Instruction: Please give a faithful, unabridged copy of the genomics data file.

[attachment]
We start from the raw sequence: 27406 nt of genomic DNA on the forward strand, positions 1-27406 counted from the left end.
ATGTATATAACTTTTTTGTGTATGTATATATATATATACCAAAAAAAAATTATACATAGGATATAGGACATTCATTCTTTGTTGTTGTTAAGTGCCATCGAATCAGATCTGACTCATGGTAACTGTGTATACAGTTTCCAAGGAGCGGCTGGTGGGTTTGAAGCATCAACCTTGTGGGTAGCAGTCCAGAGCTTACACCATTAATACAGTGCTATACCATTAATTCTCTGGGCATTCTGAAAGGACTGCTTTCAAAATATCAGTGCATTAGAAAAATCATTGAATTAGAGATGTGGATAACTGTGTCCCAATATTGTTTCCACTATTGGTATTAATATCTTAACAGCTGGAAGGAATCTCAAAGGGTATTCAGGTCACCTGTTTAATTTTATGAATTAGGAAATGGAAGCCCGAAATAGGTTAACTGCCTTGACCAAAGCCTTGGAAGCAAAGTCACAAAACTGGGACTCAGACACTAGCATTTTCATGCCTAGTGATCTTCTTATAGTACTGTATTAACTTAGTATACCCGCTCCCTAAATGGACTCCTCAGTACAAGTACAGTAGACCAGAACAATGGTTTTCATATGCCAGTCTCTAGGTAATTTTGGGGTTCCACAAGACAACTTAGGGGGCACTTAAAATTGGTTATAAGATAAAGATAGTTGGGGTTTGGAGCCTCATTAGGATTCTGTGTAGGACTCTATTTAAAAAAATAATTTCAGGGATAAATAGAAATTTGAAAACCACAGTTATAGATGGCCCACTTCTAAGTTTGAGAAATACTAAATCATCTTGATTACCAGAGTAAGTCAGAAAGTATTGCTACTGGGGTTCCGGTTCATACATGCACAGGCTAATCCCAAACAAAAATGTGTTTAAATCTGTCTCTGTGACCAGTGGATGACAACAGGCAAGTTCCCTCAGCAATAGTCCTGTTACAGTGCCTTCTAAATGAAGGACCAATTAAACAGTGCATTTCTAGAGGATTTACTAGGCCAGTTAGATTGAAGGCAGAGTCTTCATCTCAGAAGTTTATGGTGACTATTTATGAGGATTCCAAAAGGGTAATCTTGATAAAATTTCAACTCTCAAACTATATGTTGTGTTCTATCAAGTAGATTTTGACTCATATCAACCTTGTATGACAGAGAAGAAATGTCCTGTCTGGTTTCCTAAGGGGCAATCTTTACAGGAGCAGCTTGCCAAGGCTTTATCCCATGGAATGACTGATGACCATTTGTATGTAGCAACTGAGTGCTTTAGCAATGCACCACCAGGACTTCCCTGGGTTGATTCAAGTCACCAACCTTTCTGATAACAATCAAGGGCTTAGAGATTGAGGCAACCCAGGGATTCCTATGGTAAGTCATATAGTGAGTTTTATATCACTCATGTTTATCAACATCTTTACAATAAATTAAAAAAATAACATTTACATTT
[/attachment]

We start from the raw sequence: 27406 nt of genomic DNA on the forward strand, positions 1-27406 counted from the left end.
ATGTATATAACTTTTTTGTGTATGTATATATATATATACCAAAAAAAAATTATACATAGGATATAGGACATTCATTCTTTGTTGTTGTTAAGTGCCATCGAATCAGATCTGACTCATGGTAACTGTGTATACAGTTTCCAAGGAGCGGCTGGTGGGTTTGAAGCATCAACCTTGTGGGTAGCAGTCCAGAGCTTACACCATTAATACAGTGCTATACCATTAATTCTCTGGGCATTCTGAAAGGACTGCTTTCAAAATATCAGTGCATTAGAAAAATCATTGAATTAGAGATGTGGATAACTGTGTCCCAATATTGTTTCCACTATTGGTATTAATATCTTAACAGCTGGAAGGAATCTCAAAGGGTATTCAGGTCACCTGTTTAATTTTATGAATTAGGAAATGGAAGCCCGAAATAGGTTAACTGCCTTGACCAAAGCCTTGGAAGCAAAGTCACAAAACTGGGACTCAGACACTAGCATTTTCATGCCTAGTGATCTTCTTATAGTACTGTATTAACTTAGTATACCCGCTCCCTAAATGGACTCCTCAGTACAAGTACAGTAGACCAGAACAATGGTTTTCATATGCCAGTCTCTAGGTAATTTTGGGGTTCCACAAGACAACTTAGGGGGCACTTAAAATTGGTTATAAGATAAAGATAGTTGGGGTTTGGAGCCTCATTAGGATTCTGTGTAGGACTCTATTTAAAAAAATAATTTCAGGGATAAATAGAAATTTGAAAACCACAGTTATAGATGGCCCACTTCTAAGTTTGAGAAATACTAAATCATCTTGATTACCAGAGTAAGTCAGAAAGTATTGCTACTGGGGTTCCGGTTCATACATGCACAGGCTAATCCCAAACAAAAATGTGTTTAAATCTGTCTCTGTGACCAGTGGATGACAACAGGCAAGTTCCCTCAGCAATAGTCCTGTTACAGTGCCTTCTAAATGAAGGACCAATTAAACAGTGCATTTCTAGAGGATTTACTAGGCCAGTTAGATTGAAGGCAGAGTCTTCATCTCAGAAGTTTATGGTGACTATTTATGAGGATTCCAAAAGGGTAATCTTGATAAAATTTCAACTCTCAAACTATATGTTGTGTTCTATCAAGTAGATTTTGACTCATATCAACCTTGTATGACAGAGAAGAAATGTCCTGTCTGGTTTCCTAAGGGGCAATCTTTACAGGAGCAGCTTGCCAAGGCTTTATCCCATGGAATGACTGATGACCATTTGTATGTAGCAACTGAGTGCTTTAGCAATGCACCACCAGGACTTCCCTGGGTTGATTCAAGTCACCAACCTTTCTGATAACAATCAAGGGCTTAGAGATTGAGGCAACCCAGGGATTCCTATGGTAAGTCATATAGTGAGTTTTATATCACTCATGTTTATCAACATCTTTACAATAAATTAAAAAAATAACATTTACATTT